The annals of the Pindarry war show how easily a marauding force, held together solely by the hope of spoil, is collected in India. The famous freebooting leader, Ameer Khan (lately dead), on being asked how he contrived to keep together the various tribes and religions found in the ranks of his motley followers, said that he always found the talismanic gathering-word ‘Loot’ (plunder), a sufficient bond of union in any part of India; and in those devastating hordes of cavalry, the Cossacks and Bashkirs would find a similarity not only in habits and pursues, but even in name, the term Cosak being in common use throughout the north of India to indicate a predatory horseman.
Putting aside the rather invidious characterization of indigenous populations, the passage describes one, Amir Khan, a Pathan freebooter in northern India who wielded control over an army of tribal mercenaries. Often commissioned by allies, he would sic his soldiers on enemies, securing their services through the promise of loot–the spoils of war. Khan eventually surrendered to British forces. And, as the author points out, Cossack shouldindeed evoke the horseback militiamen in southern Russia/Ukraine: They take their name from the Turkish kazak, “free man” or “wanderer.” Kazakhstan is cognate. But we’ll get back to Russia in a moment.
Another Anglo-Indian glossary–this one the famed, 1886 Hobson-Jobson: A Glossary of Colloquial Anglo-Indian Words and Phrases, and of Kindred Terms, Etymological, Historical, Geographical and Discursive–gives us a little more information on this lut.
According to it, the Hindi lut is taken from its parent language, the Sanskrit lotra,meaning “to rob.” A variant, loptra, is suggested, as well as the word lunt. Lotra, in turn, is from the Sanskrit root lup or rup, “to break.” Other colloquial terms included looty and lootiewallah for “plunderer.”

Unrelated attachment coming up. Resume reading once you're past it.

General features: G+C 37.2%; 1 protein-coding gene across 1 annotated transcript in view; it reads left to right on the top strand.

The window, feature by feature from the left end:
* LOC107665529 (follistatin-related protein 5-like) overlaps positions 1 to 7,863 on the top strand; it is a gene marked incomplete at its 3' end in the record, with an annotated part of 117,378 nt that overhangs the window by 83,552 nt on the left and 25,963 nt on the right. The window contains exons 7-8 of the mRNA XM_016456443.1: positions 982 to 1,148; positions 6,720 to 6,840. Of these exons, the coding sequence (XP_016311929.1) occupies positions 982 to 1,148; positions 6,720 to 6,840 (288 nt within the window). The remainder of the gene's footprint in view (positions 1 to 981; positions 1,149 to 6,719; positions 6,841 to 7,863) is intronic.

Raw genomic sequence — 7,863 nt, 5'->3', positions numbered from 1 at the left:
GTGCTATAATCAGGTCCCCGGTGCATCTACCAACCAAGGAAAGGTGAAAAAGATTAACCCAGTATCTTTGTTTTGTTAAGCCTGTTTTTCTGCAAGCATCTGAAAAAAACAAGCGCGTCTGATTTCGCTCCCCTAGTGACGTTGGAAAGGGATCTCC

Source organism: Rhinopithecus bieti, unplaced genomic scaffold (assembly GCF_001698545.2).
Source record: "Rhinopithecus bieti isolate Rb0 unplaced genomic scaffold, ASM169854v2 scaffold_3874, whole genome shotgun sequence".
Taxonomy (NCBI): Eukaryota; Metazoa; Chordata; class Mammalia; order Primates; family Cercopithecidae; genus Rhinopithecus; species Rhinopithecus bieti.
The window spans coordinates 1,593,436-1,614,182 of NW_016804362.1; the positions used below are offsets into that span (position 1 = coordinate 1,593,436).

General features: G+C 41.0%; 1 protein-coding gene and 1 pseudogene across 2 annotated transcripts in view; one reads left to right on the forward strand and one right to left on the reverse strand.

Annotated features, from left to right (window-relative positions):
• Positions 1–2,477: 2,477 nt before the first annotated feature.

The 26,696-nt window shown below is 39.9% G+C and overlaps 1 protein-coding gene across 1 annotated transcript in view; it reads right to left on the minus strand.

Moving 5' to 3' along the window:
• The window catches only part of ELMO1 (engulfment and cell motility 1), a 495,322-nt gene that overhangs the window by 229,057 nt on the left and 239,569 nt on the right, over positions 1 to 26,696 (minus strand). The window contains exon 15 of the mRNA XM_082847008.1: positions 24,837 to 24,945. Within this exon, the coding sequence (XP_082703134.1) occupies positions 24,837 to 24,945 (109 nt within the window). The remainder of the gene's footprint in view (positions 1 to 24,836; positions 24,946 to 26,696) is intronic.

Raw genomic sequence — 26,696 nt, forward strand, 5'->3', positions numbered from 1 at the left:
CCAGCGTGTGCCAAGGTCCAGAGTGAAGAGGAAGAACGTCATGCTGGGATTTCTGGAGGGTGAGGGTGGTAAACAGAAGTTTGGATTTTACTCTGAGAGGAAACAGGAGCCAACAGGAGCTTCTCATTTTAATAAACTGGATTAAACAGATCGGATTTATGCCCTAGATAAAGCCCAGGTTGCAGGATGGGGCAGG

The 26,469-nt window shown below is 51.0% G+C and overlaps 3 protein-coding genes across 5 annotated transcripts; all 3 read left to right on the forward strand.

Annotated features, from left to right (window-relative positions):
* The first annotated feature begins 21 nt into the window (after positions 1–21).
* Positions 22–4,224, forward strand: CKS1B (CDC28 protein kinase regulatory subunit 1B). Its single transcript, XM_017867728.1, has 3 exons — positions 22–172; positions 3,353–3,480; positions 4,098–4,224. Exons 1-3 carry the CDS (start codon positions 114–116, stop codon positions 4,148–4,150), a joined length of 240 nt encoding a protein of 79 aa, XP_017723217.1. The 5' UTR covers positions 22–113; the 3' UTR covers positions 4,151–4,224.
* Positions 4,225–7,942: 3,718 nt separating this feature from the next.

From here, historical linguistics point us back to the Proto-Indo-European *reup-, “to snatch.” And this root has been much in the news, so to speak.
A volcanic eruption appears imminent in Iceland and clashes are erupting in Africa over Ebola quarantines. Erupt is ultimately from the Latin rumpere (like lup/rup, “break,” “burst,” “split”), traced back to *reup-. Interrupt, corrupt, and bankrupt, among others, are also so derived.
Russian convoys in Ukraine have been disruptive (another example), to say the least. More sanctions were threatened to hurt their rubles. Indeed, ruble is also believed to be from *reup-, from a Slavic root for “hew” or “chop,” referring to the way specific amounts of currency were historically cut off from silver bars.
And many are still feeling bereaved over the death of Robin Williams. Bereave–andits base, reave–are from a Germanic iteration of *reup-for “rob.” Via a French borrowing, rob itself is derived from this as well.
Maybe all this makes you just want to surrender to your bathrobe. But you might want to rip that off, too. Like rob, robe is French via the same Germanic root for rob, here referring to “clothes taken as booty.” And rip? Yep, that’s ultimately from *reup-, too.
Ah! What are we to do? Perhaps play with your dog Rover or sate your curiosity and marvel at the astonishing feat of the Mars Rover? Nope. It’s inescapable. Via a Dutch term for “sea-robber” or “pirate,” rover, cognate to reave, is also looted from that same Proto-Indo-European *reup-.